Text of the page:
I can't understand the meaning of $-Q(s_t, a_t)$ term in the Q-learning algorithm, and can't find explanation to it either.

Everything else makes sence. The q-learning algorithm is an off-policy algorithm, unlike SARSA. The Bellman equation describes q-learning as follows:

$$Q(s_t, a_t) \leftarrow Q(s_t, a_t) + \alpha\left[ r_t + \gamma \cdot argmax(Q(s'_t, a'_t)) - Q(s_t, a_t) \right] $$

"The q value for action $a$ taken in state $s$ at time $t$ becomes equal to: that same q-value plus small amount of: currently received reward (reward could be zero) with some amount $\gamma$ of the best Q-value available in the new state, minus our current value

To me, this $-Q(s_t, a_t)$ term at the very end is redundant. ...If we set gamma to $0.8$, the future rewards will decay anyway.

Yes, if instead we now set $\gamma=0$, then the $-Q(s_t, a_t)$ term will drag our value down - is there a case when it would be useful and what would the result be?


wikipeda uses a slighly different form of the bellman equation

$$Q(s_t, a_t) \leftarrow (1-\alpha)\cdot Q(s_t, a_t) + \alpha\left[ r_t + \gamma \cdot argmax(Q(s'_t, a'_t)) \right] $$

It's the same equation as the one above, because we can multiply $Q(s_t, a_t)$ with an $\alpha$ and then factor it out, obtaining the first equation.

This representation makes me kind-off understand that we are linearly interpolating from current to newer Q-value, but I can't tie it to the original representation ...In the original representation (the first equation), it magically seems that gamma would be enough - can someone clear it up for me?


1 Answer 1


The wikipedia formulation does indeed show you a better view of how the update rule for action values is constructed:

$$Q(s_t, a_t) \leftarrow (1-\alpha)\cdot Q(s_t, a_t) + \alpha\left[ r_t + \gamma \cdot \text{max}_{a'}(Q(s_{t+1}, a')) \right] $$

. . . here you can see that you are taking a weighted average between $Q(s_t, a_t)$ and $ r_t + \gamma \cdot \text{max}_{a'}(Q(s_{t+1}, a')$. An aside: In both cases you have written $\text{argmax}$, where the actual term is $\text{max}$.

The intuitive reason for the update is because the second term contains a new estimate of the true value of Q from the environment - the immediate reward $r_t$, and the actual state transition that occurred $s_{t+1}$ are observed data that are part of the new estimate. The term $r_t + \gamma \cdot \text{max}_{a'}(Q(s_{t+1}, a'))$ is usually called the Temporal Difference Target or just TD Target.

In the original representation (the first equation), it magically seems that gamma would be enough - can someone clear it up for me?

The $\gamma$ term is the discount rate, and nothing to do with convergence of Q-learning or SARSA. It is a term used to control preference for more immediate rewards (low values) or longer-term rewards (high values), and as such is part of the problem definition. It is not a learning parameter like $\alpha$, the learning rate. And in fact $\gamma = 0$ is possible (rarely used, but meaning that only next reward is important); $\gamma = 1$ is also possible and quite a common choice for episodic problems. Clearly when using $\gamma = 1$, there is no "decay of future rewards" happening.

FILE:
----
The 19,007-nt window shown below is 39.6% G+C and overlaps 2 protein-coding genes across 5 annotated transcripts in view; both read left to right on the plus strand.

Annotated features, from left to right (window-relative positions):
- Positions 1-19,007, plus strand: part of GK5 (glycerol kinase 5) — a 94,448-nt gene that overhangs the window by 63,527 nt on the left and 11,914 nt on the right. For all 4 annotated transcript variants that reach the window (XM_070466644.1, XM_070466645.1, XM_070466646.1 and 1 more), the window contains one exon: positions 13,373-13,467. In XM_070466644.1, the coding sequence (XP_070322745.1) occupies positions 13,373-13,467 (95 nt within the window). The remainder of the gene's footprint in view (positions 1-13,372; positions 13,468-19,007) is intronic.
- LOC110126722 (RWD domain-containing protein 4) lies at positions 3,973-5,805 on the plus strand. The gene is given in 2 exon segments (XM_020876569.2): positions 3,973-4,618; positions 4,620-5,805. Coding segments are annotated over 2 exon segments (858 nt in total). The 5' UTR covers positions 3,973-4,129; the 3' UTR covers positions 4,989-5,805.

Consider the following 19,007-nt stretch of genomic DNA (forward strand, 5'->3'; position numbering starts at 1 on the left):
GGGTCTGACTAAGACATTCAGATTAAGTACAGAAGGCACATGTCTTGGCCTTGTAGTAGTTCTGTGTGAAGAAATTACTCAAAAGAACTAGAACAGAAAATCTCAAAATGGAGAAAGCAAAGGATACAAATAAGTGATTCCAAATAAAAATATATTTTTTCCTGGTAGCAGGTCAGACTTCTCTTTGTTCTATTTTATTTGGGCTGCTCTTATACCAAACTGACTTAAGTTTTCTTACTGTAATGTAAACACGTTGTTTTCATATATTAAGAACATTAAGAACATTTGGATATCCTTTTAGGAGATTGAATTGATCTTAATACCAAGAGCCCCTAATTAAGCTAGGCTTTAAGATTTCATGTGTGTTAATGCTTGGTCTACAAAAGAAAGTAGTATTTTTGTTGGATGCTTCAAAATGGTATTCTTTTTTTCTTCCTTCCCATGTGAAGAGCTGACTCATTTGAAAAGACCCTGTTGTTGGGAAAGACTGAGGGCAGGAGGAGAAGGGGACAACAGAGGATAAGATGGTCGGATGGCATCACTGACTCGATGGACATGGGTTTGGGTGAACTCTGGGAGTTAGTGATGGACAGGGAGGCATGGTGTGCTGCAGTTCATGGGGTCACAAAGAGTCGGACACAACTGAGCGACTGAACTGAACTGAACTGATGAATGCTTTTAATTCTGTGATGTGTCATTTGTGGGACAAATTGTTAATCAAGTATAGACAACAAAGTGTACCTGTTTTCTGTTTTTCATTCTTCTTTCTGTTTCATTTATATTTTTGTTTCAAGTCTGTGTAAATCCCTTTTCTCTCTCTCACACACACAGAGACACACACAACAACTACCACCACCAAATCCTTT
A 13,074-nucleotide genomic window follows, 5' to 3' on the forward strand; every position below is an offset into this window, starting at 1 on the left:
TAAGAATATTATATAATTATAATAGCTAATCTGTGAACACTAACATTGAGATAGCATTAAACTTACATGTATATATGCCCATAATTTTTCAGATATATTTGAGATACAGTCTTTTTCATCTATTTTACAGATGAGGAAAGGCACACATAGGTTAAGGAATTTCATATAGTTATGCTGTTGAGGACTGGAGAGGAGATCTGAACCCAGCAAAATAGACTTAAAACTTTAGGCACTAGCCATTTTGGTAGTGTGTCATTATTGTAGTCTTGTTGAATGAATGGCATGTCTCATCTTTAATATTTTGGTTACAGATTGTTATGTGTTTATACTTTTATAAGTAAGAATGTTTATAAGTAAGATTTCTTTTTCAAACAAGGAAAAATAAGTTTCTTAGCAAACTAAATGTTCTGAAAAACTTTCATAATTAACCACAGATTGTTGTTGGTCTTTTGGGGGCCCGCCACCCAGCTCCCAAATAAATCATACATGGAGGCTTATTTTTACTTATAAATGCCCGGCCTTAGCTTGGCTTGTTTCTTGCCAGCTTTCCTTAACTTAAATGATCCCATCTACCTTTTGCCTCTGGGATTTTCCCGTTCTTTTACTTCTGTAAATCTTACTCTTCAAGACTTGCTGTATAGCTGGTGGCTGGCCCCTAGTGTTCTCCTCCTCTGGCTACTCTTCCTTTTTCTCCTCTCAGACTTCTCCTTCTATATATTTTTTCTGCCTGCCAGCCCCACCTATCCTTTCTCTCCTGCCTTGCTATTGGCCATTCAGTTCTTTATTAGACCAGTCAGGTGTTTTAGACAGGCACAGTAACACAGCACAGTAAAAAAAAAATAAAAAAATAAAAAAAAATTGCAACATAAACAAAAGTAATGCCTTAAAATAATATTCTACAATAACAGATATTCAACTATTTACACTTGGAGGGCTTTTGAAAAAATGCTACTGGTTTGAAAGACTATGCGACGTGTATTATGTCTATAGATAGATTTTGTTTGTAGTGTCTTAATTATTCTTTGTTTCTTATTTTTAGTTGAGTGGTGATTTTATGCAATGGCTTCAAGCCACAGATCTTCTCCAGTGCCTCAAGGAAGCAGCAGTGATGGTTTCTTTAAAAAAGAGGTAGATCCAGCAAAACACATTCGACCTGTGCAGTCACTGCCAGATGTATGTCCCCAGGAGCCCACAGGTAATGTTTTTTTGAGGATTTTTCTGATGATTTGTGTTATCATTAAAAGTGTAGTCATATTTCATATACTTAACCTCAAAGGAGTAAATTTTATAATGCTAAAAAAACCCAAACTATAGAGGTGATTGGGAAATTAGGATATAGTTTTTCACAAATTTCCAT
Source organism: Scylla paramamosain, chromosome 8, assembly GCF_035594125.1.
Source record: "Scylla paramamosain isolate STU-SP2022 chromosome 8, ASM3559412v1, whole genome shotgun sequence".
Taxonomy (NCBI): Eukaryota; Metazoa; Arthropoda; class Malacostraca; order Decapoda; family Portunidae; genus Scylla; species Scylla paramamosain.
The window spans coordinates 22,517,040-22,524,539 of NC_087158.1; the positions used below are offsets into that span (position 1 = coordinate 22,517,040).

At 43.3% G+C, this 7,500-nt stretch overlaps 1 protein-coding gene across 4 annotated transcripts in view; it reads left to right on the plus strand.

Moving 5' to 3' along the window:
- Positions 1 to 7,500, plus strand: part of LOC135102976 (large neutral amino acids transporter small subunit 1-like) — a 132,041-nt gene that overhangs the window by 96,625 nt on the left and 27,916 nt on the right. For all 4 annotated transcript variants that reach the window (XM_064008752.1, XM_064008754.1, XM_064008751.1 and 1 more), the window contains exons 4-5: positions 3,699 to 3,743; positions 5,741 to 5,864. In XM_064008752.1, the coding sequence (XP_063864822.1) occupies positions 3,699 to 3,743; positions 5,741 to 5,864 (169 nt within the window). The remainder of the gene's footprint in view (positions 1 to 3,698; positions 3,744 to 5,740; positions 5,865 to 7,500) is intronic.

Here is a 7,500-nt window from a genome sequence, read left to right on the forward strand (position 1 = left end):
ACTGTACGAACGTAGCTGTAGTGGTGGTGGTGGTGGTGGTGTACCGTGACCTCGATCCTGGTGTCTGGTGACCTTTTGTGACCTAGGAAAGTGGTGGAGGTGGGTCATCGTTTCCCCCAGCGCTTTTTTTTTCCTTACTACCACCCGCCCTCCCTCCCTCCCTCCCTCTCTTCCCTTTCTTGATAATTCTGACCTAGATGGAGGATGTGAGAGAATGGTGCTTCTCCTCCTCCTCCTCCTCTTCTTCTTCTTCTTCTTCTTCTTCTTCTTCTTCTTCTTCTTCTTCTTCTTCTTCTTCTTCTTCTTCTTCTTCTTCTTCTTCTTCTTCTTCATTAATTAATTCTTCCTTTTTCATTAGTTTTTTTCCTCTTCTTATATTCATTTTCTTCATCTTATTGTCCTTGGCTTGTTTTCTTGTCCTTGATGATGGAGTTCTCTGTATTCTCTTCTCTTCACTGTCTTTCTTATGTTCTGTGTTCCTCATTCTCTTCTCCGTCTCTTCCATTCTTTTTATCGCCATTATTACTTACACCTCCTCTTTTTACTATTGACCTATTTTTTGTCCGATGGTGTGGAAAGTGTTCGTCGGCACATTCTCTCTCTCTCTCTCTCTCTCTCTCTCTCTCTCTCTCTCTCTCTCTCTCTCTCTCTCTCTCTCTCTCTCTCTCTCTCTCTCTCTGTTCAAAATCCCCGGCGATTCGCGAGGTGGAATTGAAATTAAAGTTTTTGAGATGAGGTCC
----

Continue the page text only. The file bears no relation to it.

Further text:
What is actually happening is that the TD Target is a stochastic estimate for the correct Q action value (in fact with all TD learning such as SARSA and Q-learning, this is a biased estimate, although the bias should reduce as the system approaches convergence). If you rename $Q(s,a)$ as $Q_{so\_far}$ and $r_t + \gamma \cdot \text{max}_{a'}(Q(s_{t+1}, a'))$ as $Q_{latest\_estimate}$, you get the idea of the update:

$$Q_{updated} \leftarrow (1-\alpha)Q_{so\_far} + \alpha Q_{latest\_estimate}$$

which is the same as

$$Q_{updated} \leftarrow Q_{so\_far} + \alpha(Q_{latest\_estimate} - Q_{so\_far})$$

You might ask "Why is the TD Target an estimate of $Q(s_t, a_t)$?"

The answer can be derived from the definition of Q, and is called the Bellman equation - in this case the Bellman equation for action value under the optimal policy $\pi^*$ (anther aside: what you have called the Bellman equation is not, although it is related). I won't give the full derivation here, but in essence the definition of Q is "the expected total reward when starting with state $s_t$ and action $a_t$ then following the optimal policy form then on", or

$$q_{*}(s, a) = \mathbb{E}_{\pi^*}[\sum_{k=0}^{\infty}\gamma^k R_{t+k+1} | S_t = s, A_t = a]$$

and from this definition, you can extract the first reward term and write out $q_*(s_t, a_t)$ in terms of $q_*(s_{t+1}, a_{t+1})$.

$$q_{*}(s, a) = \sum_{r,s'} p(r,s'|s,a)(r + \gamma \text{max}_{a'} q_{*}(s', a'))$$

Where $p(r,s'|s,a)$ is the transition probability of getting reward $r$ and ending up in state $s'$ when starting in state $s$ and taking action $a$.

Note this is an equality, not an update rule. Q-learning and SARSA turn it into an update rule by sampling the right hand side, and using that sample to update the current best estimate of the left-hand term. Note that by taking a sample, you don't need to know $p(r,s'|s,a)$ . . . that is what is meant by "model free" learning, as if you knew $p(r,s'|s,a)$ then you would have a model of the underlying Markov Decision Process (MDP).

  • $\begingroup$ Thank you Neil! In this example, can we refer to the "weighted average" the same as "Running" or "exponential moving" average? $\endgroup$
    – Kari
    Jan 29, 2018 at 11:01
  • 1
    $\begingroup$ @Kari: Yes, sorry I was a bit loose with that term. A single iteration is a weighted average. Overall the Q values are updated according to the exponential moving average $\endgroup$ Jan 29, 2018 at 11:06

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